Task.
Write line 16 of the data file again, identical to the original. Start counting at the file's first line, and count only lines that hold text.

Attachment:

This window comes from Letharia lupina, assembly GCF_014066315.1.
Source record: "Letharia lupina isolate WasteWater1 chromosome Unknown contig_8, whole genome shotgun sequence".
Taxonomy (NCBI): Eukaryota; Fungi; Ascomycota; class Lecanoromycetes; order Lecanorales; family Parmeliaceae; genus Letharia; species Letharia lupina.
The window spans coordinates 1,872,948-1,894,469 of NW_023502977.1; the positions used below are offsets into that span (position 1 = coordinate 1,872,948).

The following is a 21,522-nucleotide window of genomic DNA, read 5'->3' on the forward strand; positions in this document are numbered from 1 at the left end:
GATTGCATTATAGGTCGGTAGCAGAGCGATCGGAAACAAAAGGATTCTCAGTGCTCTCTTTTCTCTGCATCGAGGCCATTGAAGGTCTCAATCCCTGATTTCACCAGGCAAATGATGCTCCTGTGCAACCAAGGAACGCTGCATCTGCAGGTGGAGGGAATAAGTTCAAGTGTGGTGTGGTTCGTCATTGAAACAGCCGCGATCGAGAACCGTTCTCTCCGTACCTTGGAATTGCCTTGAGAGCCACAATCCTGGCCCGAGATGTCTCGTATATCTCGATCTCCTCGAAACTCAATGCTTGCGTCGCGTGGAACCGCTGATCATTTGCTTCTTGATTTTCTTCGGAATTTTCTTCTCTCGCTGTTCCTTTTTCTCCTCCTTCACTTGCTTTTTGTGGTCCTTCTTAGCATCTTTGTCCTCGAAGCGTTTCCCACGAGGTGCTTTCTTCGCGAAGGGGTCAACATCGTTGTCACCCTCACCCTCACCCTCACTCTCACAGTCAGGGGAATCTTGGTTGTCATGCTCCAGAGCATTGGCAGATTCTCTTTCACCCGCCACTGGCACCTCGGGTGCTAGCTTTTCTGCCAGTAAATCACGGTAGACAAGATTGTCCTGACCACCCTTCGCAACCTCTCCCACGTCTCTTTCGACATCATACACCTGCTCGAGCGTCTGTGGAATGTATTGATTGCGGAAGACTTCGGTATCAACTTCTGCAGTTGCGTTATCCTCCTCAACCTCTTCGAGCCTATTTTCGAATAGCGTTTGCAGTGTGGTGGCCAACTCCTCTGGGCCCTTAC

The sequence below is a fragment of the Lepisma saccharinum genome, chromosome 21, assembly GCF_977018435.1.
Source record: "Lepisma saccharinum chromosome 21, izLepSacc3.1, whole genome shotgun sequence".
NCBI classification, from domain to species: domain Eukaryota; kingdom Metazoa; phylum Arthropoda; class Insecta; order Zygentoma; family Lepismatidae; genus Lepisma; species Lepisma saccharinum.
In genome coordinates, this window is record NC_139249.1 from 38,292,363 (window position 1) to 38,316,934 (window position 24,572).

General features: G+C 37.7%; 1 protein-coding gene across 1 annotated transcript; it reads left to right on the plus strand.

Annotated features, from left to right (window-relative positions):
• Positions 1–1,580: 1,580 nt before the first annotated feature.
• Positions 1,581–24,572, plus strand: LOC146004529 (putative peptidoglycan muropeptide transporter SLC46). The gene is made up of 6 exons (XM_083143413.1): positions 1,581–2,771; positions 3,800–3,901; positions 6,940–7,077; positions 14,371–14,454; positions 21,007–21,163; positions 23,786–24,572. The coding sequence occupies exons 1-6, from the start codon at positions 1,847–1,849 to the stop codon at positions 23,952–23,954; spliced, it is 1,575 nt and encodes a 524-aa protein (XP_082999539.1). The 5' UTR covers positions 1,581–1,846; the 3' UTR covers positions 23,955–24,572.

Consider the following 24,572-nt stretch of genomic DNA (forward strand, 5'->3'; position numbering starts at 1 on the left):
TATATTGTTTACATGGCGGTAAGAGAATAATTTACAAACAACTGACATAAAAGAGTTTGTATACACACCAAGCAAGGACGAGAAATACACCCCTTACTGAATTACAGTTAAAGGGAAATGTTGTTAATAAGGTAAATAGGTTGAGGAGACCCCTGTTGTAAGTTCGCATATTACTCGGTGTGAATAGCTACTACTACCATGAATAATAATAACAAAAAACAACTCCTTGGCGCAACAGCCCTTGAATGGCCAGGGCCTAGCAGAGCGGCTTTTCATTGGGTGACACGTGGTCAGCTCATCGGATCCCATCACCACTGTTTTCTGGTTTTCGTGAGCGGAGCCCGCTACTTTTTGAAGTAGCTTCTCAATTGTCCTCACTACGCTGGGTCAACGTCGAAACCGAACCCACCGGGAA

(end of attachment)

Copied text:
TATATTGTTTACATGGCGGTAAGAGAATAATTTACAAACAACTGACATAAAAGAGTTTGTATACACACCAAGCAAGGACGAGAAATACACCCCTTACTGAATTACAGTTAAAGGGAAATGTTGTTAATAAGGTAAATAGGTTGAGGAGACCCCTGTTGTAAGTTCGCATATTACTCGGTGTGAATAGCTACTACTACCATGAATAATAATAACAAAAAACAACTCCTTGGCGCAACAGCCCTTGAATGGCCAGGGCCTAGCAGAGCGGCTTTTCATTGGGTGACACGTGGTCAGCTCATCGGATCCCATCACCACTGTTTTCTGGTTTTCGTGAGCGGAGCCCGCTACTTTTTGAAGTAGCTTCTCAATTGTCCTCACTACGCTGGGTCAACGTCGAAACCGAACCCACCGGGAA